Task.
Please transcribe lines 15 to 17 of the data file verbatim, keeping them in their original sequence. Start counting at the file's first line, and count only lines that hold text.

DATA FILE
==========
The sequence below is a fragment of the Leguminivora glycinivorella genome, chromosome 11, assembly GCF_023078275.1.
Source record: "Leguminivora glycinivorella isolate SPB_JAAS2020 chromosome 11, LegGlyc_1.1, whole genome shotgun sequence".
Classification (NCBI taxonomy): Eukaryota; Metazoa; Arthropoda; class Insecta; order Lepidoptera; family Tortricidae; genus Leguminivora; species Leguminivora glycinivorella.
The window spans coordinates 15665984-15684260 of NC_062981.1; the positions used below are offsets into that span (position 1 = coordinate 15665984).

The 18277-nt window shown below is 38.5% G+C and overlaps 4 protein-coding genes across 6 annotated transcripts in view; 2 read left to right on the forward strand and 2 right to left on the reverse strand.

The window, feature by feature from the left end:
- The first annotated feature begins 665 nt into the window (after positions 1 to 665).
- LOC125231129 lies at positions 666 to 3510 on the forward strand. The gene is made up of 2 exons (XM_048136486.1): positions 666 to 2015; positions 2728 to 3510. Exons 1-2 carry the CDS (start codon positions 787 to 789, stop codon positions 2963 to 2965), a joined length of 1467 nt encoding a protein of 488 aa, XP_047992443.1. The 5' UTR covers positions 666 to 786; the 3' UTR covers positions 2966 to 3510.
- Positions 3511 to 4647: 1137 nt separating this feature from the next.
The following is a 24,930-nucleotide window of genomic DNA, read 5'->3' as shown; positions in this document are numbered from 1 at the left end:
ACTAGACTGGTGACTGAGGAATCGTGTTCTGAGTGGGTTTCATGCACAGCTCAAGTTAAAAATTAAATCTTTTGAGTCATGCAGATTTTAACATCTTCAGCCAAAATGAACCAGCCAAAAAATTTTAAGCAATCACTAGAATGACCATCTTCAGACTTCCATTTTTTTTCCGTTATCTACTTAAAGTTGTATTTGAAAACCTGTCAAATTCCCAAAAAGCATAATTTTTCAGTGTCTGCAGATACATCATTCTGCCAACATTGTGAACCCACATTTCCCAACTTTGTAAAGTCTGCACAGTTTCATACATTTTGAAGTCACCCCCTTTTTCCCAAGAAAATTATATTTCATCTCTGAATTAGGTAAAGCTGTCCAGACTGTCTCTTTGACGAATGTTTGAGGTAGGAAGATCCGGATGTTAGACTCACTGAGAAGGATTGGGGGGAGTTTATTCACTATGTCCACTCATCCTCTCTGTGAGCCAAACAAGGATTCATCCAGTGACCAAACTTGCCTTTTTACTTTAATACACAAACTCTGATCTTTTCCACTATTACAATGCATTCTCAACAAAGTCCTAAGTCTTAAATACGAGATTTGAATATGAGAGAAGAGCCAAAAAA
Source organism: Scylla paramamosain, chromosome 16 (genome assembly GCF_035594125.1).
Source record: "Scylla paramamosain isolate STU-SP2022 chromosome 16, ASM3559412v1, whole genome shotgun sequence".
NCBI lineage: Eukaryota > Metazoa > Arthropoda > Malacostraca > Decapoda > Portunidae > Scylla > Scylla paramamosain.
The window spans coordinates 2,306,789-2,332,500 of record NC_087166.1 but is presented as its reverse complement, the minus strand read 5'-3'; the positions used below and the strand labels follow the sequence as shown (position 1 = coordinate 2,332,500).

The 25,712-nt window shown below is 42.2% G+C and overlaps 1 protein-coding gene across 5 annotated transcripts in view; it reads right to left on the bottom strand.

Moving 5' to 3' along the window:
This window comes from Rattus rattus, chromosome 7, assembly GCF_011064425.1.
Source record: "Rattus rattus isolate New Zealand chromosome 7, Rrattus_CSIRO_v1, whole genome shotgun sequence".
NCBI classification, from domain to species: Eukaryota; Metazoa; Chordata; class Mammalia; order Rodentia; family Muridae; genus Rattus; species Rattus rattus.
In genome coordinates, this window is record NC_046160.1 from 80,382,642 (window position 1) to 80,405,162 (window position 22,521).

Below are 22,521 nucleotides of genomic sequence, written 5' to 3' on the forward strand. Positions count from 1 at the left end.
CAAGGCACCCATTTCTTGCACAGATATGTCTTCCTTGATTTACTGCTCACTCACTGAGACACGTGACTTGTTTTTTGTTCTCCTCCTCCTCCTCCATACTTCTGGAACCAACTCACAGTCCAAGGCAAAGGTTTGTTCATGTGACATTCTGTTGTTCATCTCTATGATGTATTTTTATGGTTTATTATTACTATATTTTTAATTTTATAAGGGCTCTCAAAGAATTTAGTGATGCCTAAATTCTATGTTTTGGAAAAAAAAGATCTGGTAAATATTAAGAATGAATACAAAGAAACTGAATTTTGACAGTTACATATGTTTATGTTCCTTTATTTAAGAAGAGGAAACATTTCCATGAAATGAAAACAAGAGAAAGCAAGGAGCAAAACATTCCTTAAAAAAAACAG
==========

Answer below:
The window spans coordinates 2,306,789-2,332,500 of record NC_087166.1 but is presented as its reverse complement, the minus strand read 5'-3'; the positions used below and the strand labels follow the sequence as shown (position 1 = coordinate 2,332,500).

The 25,712-nt window shown below is 42.2% G+C and overlaps 1 protein-coding gene across 5 annotated transcripts in view; it reads right to left on the bottom strand.

Moving 5' to 3' along the window: